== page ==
As the rising sun crested the horizon, it revealed a heavy frost on the vegetation surrounding my stand. It was one of those early-November mornings a bowhunter never forgets, the images etched into his or her mind for life. The countryside sparkled like diamonds, and I was about to discover its treasure.
My stand was nestled in a giant bur oak in the corner of an old cattle pasture. The pasture hadn’t seen bovine inhabitants for several years, so its lush grasses were slowly giving way to weeds, briars and saplings. A few yards to my left was a harvested corn field, and I could see a yearling buck making a nuisance of himself to some does and fawns. They were oblivious to my presence and simply moved past my perch unalarmed.
Ahead and to my right was the prime bedding cover I hoped would attract a wandering buck looking for love in all the right places. Everything was perfect: the stand, the wind, the date . . . and even the time of day. Yes, I’ve come to expect magic on those clear, calm, frosty early-November mornings.
My attention was soon directed toward movement within the sparkling weeds, saplings and briars. It was a deer — and when it raised its head, I was treated to a sight I’ll never forget. There in the glistening vegetation was a mature, chocolate-racked buck standing in stark contrast to his surroundings.
My heart raced. Even though this was the first time I’d ever laid eyes on the deer, I knew him and had set my sights on killing him. Just a week before, I’d gotten a single trail camera photo of him, and though it had been taken at night, it nonetheless had betrayed his presence. Now here he was.
I actually wasn’t all that surprised the big deer had kept our date and showed himself in daylight, as all the ingredients were in place for him to do so. To make a long story short, he soon had closed the 100 yards between us, and a well-placed arrow allowed me to place my tag on this mature 170-class 10-pointer.
This hunt took place over 15 years ago, but it still serves as a perfect example of the point of this article: November mornings are magic. Most experienced whitetail hunters recognize this, but have you ever wondered why it’s true? Let’s delve deeper into this and see if we can come up with some ideas.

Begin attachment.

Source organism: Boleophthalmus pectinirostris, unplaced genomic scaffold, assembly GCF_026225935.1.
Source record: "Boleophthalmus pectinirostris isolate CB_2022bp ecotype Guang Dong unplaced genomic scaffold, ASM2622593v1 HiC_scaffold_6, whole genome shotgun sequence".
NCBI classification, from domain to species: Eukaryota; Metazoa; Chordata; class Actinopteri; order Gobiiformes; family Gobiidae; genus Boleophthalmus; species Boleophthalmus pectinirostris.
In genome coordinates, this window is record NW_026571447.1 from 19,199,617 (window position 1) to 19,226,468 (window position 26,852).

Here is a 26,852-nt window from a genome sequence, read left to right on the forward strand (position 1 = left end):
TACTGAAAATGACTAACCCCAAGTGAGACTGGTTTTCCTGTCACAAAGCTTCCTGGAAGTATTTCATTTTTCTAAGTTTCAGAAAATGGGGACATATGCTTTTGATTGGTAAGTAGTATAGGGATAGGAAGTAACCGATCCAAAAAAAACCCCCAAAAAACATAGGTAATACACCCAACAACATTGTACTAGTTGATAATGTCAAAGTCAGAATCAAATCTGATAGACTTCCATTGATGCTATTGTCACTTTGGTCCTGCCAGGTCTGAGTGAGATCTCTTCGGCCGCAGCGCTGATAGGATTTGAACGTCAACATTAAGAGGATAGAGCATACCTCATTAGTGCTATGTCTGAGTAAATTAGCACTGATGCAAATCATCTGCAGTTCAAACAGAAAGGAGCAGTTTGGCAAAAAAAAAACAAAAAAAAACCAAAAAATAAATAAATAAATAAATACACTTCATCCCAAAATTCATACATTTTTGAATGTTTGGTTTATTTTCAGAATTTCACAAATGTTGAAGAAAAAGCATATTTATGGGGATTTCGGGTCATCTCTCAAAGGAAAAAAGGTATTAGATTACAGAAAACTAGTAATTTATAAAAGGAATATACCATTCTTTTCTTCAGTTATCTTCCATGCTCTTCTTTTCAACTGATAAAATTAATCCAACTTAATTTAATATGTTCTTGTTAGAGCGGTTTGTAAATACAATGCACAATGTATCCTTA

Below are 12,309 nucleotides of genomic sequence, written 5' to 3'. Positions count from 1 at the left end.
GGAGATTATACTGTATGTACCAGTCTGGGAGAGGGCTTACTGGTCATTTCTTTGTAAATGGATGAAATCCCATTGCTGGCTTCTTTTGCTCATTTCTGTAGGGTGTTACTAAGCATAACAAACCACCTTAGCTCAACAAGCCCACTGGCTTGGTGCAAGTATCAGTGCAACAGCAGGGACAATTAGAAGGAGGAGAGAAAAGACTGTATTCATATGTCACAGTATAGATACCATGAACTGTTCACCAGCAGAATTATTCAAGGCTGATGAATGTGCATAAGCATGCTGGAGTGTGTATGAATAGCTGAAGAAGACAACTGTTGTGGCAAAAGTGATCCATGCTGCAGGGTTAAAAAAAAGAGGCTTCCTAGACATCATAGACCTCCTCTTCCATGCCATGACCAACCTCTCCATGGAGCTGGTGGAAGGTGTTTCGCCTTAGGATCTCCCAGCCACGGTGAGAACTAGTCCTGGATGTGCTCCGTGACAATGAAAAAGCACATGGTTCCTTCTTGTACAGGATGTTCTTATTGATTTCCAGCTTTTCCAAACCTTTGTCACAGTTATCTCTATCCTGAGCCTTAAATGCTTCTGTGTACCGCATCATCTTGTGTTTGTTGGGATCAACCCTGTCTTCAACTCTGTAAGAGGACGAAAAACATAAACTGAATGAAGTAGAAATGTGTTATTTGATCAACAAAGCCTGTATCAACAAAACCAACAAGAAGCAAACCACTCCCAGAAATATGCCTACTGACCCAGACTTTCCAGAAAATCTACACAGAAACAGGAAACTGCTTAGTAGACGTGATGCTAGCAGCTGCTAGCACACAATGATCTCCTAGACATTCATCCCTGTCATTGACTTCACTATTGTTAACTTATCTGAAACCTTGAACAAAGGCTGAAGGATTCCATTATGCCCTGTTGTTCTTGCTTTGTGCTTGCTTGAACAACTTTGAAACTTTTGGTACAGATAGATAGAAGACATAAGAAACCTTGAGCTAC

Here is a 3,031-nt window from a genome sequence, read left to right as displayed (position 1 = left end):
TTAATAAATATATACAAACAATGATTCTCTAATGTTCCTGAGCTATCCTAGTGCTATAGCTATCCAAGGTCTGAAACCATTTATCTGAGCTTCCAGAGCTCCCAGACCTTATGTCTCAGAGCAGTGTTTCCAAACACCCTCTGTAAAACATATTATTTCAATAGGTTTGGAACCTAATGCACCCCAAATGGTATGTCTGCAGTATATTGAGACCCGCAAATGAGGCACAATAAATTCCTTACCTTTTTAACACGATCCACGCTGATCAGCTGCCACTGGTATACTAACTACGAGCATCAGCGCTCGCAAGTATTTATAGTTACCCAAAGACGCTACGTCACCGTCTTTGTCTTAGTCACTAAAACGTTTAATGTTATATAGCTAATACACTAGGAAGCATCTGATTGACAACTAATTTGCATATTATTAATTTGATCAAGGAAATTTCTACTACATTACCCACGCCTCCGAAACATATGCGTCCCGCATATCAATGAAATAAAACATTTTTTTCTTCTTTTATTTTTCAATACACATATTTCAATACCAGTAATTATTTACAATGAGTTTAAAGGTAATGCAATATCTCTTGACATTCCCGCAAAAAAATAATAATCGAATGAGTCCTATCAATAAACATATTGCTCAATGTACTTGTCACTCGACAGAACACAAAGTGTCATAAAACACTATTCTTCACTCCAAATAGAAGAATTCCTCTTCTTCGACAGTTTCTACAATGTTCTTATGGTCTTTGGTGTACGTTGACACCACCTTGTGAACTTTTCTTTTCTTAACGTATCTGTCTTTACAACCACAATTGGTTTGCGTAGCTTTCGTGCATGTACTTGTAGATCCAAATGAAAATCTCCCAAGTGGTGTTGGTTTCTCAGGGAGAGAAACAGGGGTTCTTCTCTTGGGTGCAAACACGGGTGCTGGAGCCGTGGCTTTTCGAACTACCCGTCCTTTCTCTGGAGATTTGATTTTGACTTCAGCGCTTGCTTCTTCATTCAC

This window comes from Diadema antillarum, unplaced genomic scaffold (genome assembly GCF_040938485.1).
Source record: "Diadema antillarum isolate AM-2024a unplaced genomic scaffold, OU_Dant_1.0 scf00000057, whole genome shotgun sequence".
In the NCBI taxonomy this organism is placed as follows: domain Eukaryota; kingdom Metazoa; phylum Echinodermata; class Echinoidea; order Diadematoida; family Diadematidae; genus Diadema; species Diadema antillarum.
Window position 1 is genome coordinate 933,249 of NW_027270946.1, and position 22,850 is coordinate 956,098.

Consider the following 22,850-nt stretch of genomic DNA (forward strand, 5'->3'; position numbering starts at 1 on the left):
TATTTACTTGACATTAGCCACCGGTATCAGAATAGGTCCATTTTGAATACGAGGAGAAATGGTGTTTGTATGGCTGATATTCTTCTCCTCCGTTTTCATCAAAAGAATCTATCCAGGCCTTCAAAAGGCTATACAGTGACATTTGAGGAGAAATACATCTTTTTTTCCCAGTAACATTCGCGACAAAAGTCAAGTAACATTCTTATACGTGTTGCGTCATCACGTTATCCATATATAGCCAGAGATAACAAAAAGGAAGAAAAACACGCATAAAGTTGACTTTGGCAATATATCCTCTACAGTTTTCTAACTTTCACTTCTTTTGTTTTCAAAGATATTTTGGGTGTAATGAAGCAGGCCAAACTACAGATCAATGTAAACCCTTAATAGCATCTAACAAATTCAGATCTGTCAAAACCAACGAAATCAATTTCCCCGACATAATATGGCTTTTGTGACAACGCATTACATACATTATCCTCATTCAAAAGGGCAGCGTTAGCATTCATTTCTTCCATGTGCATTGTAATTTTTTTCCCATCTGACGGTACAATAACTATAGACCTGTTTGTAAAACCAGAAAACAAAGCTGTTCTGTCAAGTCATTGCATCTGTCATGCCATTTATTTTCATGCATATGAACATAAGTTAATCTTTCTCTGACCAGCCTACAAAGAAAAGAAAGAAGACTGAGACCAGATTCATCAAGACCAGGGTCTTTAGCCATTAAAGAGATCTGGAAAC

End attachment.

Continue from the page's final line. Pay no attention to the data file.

WHAT EXPERIENCE HAS REVEALED
This fall marks the 40th anniversary of my first whitetail kill. Back on another frosty November morning — Nov. 16, 1979, to be exact — a 9-point buck walked into my world and started what would evolve into a lifelong passion. I’ve been consumed with whitetails ever since. What really turns my crank these days is figuring out some little nuance of mature buck behavior I’ve never read about or heard talked about. Then if I can test my theories and see them play out multiple times in the wild . . . well, that’s what I live for as a hunter.
Right out of high school here in Illinois I started a job at a local factory, where I then worked for 20 years. During that time, I saved up all my vacation time and sick days so I could go deer hunting in November. As a result, most years I worked fewer than five days during November, and a lot of years I didn’t work a single day of it. Ask any former coworker and he’ll tell you that during November, ol’ Don was always MIA.
When I finally started my own business, I continued my pattern of November absence from work. As a result, I dare say that very few fellow deer hunters on the planet have hunted more days in November over the past 40 years than I have. This fact certainly doesn’t make me an expert, but it does give me a pretty solid foundation for what I’m going to share here.
Today I spend as much time as ever in the deer woods, but the time spent actually hunting has decreased substantially. I hunt so much smarter today than I did years ago, and part of hunting “smarter” is picking better times to be out there. Four of my top five bucks have been killed since 2012, so there’s something to be said for learning as we go.